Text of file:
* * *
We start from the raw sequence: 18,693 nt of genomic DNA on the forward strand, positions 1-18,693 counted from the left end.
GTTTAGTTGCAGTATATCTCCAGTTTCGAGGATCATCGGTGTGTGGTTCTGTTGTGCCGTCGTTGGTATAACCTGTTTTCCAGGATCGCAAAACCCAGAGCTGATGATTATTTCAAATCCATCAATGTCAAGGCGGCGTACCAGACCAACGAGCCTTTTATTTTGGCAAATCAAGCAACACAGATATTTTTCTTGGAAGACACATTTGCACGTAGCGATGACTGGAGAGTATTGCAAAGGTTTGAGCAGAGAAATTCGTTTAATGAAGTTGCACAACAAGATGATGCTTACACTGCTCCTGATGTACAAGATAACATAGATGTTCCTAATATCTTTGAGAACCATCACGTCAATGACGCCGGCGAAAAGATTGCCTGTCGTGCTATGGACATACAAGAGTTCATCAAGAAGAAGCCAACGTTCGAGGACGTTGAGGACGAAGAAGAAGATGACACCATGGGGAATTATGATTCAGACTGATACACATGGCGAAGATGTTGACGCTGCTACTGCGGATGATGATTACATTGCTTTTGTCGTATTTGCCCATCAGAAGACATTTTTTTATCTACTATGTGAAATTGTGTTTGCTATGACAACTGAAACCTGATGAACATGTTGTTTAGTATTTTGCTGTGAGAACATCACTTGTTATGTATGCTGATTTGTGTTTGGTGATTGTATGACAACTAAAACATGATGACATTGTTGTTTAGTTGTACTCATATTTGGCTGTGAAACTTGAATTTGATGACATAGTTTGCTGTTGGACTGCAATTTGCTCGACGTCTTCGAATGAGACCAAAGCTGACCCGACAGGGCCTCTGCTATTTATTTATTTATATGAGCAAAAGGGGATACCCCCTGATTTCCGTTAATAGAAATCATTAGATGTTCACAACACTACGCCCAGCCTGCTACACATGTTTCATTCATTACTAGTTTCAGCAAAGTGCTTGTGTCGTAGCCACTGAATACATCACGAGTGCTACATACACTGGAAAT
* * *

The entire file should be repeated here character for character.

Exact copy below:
We start from the raw sequence: 18,693 nt of genomic DNA on the forward strand, positions 1-18,693 counted from the left end.
GTTTAGTTGCAGTATATCTCCAGTTTCGAGGATCATCGGTGTGTGGTTCTGTTGTGCCGTCGTTGGTATAACCTGTTTTCCAGGATCGCAAAACCCAGAGCTGATGATTATTTCAAATCCATCAATGTCAAGGCGGCGTACCAGACCAACGAGCCTTTTATTTTGGCAAATCAAGCAACACAGATATTTTTCTTGGAAGACACATTTGCACGTAGCGATGACTGGAGAGTATTGCAAAGGTTTGAGCAGAGAAATTCGTTTAATGAAGTTGCACAACAAGATGATGCTTACACTGCTCCTGATGTACAAGATAACATAGATGTTCCTAATATCTTTGAGAACCATCACGTCAATGACGCCGGCGAAAAGATTGCCTGTCGTGCTATGGACATACAAGAGTTCATCAAGAAGAAGCCAACGTTCGAGGACGTTGAGGACGAAGAAGAAGATGACACCATGGGGAATTATGATTCAGACTGATACACATGGCGAAGATGTTGACGCTGCTACTGCGGATGATGATTACATTGCTTTTGTCGTATTTGCCCATCAGAAGACATTTTTTTATCTACTATGTGAAATTGTGTTTGCTATGACAACTGAAACCTGATGAACATGTTGTTTAGTATTTTGCTGTGAGAACATCACTTGTTATGTATGCTGATTTGTGTTTGGTGATTGTATGACAACTAAAACATGATGACATTGTTGTTTAGTTGTACTCATATTTGGCTGTGAAACTTGAATTTGATGACATAGTTTGCTGTTGGACTGCAATTTGCTCGACGTCTTCGAATGAGACCAAAGCTGACCCGACAGGGCCTCTGCTATTTATTTATTTATATGAGCAAAAGGGGATACCCCCTGATTTCCGTTAATAGAAATCATTAGATGTTCACAACACTACGCCCAGCCTGCTACACATGTTTCATTCATTACTAGTTTCAGCAAAGTGCTTGTGTCGTAGCCACTGAATACATCACGAGTGCTACATACACTGGAAAT